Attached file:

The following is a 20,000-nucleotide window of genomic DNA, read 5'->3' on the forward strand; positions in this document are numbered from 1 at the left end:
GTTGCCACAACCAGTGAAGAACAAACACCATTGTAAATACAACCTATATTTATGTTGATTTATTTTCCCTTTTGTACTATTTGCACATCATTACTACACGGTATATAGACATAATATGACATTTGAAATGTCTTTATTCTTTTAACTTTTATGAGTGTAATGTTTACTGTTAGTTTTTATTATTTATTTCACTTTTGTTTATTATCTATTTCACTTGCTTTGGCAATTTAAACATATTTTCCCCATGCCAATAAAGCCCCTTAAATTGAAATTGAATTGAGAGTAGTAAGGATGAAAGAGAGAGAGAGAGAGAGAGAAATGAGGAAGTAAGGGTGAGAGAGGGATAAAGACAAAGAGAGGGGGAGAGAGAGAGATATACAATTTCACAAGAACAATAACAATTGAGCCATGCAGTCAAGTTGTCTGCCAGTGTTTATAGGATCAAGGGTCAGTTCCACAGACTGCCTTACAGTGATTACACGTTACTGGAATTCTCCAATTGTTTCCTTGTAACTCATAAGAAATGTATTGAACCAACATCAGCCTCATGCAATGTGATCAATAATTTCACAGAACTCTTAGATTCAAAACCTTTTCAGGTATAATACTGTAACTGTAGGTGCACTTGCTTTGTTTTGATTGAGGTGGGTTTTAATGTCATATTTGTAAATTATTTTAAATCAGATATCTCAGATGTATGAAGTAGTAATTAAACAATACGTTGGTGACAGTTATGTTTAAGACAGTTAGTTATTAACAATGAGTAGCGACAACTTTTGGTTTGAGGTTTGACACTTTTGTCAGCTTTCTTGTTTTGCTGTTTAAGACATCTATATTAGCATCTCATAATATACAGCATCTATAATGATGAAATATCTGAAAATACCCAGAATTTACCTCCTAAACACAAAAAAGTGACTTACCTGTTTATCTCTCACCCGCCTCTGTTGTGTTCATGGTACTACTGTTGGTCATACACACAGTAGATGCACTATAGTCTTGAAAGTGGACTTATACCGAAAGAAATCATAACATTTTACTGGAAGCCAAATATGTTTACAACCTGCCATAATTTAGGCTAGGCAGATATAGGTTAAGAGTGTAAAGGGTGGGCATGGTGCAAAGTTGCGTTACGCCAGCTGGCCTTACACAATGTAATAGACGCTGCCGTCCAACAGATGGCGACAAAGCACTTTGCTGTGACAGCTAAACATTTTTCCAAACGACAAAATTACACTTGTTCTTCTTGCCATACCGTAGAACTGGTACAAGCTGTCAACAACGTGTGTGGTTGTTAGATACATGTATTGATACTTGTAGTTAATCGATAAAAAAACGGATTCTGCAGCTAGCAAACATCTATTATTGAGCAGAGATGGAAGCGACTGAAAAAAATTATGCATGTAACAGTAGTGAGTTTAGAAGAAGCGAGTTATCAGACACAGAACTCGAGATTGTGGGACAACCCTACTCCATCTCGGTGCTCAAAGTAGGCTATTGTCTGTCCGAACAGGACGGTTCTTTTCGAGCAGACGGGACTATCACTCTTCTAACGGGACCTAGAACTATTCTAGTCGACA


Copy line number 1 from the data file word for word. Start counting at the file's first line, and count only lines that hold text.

The following is a 20,000-nucleotide window of genomic DNA, read 5'->3' on the forward strand; positions in this document are numbered from 1 at the left end: